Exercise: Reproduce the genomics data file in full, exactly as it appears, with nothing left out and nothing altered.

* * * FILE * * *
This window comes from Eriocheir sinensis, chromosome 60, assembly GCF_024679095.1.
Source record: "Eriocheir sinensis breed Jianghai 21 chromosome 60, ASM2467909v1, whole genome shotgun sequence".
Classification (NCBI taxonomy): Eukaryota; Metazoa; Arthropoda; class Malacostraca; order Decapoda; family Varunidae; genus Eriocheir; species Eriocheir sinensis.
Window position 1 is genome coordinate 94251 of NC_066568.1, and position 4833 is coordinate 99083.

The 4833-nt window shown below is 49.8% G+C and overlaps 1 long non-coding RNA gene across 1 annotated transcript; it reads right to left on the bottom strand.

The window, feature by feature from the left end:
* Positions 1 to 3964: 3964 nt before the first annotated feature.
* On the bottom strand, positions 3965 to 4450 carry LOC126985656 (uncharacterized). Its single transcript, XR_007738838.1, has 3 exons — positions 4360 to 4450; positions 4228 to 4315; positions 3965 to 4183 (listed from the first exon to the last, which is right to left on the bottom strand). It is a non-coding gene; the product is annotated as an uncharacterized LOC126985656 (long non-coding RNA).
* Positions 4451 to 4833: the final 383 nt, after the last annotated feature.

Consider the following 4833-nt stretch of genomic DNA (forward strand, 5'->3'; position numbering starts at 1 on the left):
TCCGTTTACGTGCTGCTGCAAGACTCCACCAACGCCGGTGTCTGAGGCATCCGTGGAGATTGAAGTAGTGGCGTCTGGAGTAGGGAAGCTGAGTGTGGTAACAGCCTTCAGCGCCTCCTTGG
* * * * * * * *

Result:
This window comes from Eriocheir sinensis, chromosome 60, assembly GCF_024679095.1.
Source record: "Eriocheir sinensis breed Jianghai 21 chromosome 60, ASM2467909v1, whole genome shotgun sequence".
Classification (NCBI taxonomy): Eukaryota; Metazoa; Arthropoda; class Malacostraca; order Decapoda; family Varunidae; genus Eriocheir; species Eriocheir sinensis.
Window position 1 is genome coordinate 94251 of NC_066568.1, and position 4833 is coordinate 99083.

The 4833-nt window shown below is 49.8% G+C and overlaps 1 long non-coding RNA gene across 1 annotated transcript; it reads right to left on the bottom strand.

The window, feature by feature from the left end:
* Positions 1 to 3964: 3964 nt before the first annotated feature.
* On the bottom strand, positions 3965 to 4450 carry LOC126985656 (uncharacterized). Its single transcript, XR_007738838.1, has 3 exons — positions 4360 to 4450; positions 4228 to 4315; positions 3965 to 4183 (listed from the first exon to the last, which is right to left on the bottom strand). It is a non-coding gene; the product is annotated as an uncharacterized LOC126985656 (long non-coding RNA).
* Positions 4451 to 4833: the final 383 nt, after the last annotated feature.

Consider the following 4833-nt stretch of genomic DNA (forward strand, 5'->3'; position numbering starts at 1 on the left):
TCCGTTTACGTGCTGCTGCAAGACTCCACCAACGCCGGTGTCTGAGGCATCCGTGGAGATTGAAGTAGTGGCGTCTGGAGTAGGGAAGCTGAGTGTGGTAACAGCCTTCAGCGCCTCCTTGG